Put the frosting into a piping bag, I’ve found this is the easy way to do the cookies.  Pipe a little onto the back side of a cookie, then put the top on, sugared side out.   Be prepared to mash a couple of cookies while you get the hang of it, but you can eat them later, and no one will know.  These cookies are very delicate.   After you fill the cookies place them back in the fridge for an hour or so, and let them firm up again.   Then serve to your guests and stand back.   Be prepared, they won’t stop at one, well, some of them might, but most won’t.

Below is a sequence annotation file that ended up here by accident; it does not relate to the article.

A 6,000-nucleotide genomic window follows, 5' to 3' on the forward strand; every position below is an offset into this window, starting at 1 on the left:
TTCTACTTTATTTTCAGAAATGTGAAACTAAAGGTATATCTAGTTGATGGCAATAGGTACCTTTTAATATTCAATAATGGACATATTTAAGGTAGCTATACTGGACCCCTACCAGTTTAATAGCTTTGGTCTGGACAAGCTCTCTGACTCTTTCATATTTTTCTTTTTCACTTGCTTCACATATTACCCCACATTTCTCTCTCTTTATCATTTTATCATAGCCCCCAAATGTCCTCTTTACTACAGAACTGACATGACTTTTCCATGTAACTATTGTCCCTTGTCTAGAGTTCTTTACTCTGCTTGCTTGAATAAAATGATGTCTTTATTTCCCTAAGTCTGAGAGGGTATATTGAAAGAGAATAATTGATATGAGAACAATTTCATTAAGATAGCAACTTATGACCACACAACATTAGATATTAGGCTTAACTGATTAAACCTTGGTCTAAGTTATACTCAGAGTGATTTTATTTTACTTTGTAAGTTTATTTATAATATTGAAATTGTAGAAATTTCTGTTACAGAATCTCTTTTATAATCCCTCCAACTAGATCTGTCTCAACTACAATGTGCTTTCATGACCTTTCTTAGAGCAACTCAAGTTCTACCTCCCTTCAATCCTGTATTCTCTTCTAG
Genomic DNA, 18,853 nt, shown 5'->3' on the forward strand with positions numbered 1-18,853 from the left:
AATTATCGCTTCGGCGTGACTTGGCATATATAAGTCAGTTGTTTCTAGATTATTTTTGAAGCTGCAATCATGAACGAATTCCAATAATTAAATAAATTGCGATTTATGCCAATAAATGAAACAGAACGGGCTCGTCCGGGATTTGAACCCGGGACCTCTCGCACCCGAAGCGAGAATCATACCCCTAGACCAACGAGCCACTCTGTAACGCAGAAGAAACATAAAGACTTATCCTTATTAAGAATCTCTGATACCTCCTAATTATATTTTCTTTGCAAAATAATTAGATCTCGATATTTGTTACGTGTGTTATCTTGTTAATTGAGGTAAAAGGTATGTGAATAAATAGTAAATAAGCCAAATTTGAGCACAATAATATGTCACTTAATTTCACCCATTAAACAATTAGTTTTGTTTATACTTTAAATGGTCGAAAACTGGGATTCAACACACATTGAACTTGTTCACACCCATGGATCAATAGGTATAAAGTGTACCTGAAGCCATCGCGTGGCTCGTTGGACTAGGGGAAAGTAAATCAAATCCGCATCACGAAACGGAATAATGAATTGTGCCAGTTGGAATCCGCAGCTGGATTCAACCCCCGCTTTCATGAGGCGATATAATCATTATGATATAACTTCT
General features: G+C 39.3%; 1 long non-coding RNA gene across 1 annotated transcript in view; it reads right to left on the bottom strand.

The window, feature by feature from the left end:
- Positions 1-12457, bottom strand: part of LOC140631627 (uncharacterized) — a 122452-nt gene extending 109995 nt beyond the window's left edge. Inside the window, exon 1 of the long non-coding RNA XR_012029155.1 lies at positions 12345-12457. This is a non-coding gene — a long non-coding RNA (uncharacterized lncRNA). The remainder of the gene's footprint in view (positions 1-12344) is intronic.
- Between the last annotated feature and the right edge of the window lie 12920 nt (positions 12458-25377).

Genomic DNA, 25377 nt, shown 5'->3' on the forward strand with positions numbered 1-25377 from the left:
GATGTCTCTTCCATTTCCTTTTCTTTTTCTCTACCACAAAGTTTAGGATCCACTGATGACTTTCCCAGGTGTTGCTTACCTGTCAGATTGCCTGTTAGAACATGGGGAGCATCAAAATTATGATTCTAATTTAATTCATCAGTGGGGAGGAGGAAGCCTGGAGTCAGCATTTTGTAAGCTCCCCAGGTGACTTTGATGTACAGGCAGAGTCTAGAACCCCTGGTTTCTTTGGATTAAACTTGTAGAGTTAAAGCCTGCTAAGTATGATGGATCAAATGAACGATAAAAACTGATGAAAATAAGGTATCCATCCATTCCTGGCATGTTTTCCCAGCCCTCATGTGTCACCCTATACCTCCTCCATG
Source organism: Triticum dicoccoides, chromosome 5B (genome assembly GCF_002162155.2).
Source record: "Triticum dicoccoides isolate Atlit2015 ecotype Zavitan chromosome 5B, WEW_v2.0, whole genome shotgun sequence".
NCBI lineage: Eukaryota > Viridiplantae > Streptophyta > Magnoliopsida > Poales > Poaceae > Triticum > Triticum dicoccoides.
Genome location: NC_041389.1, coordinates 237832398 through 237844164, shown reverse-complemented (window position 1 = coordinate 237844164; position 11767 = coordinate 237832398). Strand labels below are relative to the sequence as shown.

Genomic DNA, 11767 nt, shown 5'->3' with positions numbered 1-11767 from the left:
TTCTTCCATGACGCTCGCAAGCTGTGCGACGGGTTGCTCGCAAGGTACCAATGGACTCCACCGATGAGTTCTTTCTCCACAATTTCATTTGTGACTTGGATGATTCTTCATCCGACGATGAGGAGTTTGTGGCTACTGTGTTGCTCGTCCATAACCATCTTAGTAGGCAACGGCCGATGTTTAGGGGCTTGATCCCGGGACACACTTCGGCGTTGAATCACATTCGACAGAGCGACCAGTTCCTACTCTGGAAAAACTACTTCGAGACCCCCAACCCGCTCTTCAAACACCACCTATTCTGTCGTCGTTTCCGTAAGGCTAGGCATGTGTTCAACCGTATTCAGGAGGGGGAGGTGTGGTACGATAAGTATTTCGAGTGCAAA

**A couple of notes here, use Half and Half, if you use a mixture of whipping cream and milk it will make the cookies so tender, you will have a hard time filling them without crushing them.   Trust me on this, I found out the crumbly way.   But if you can’t find half and half, then by all means make your own, just use one third cream to two thirds milk, not half cream and half milk.  They will still taste wonderful however, but…

If you try these, let me know how they turned out.     And most important, have fun with it.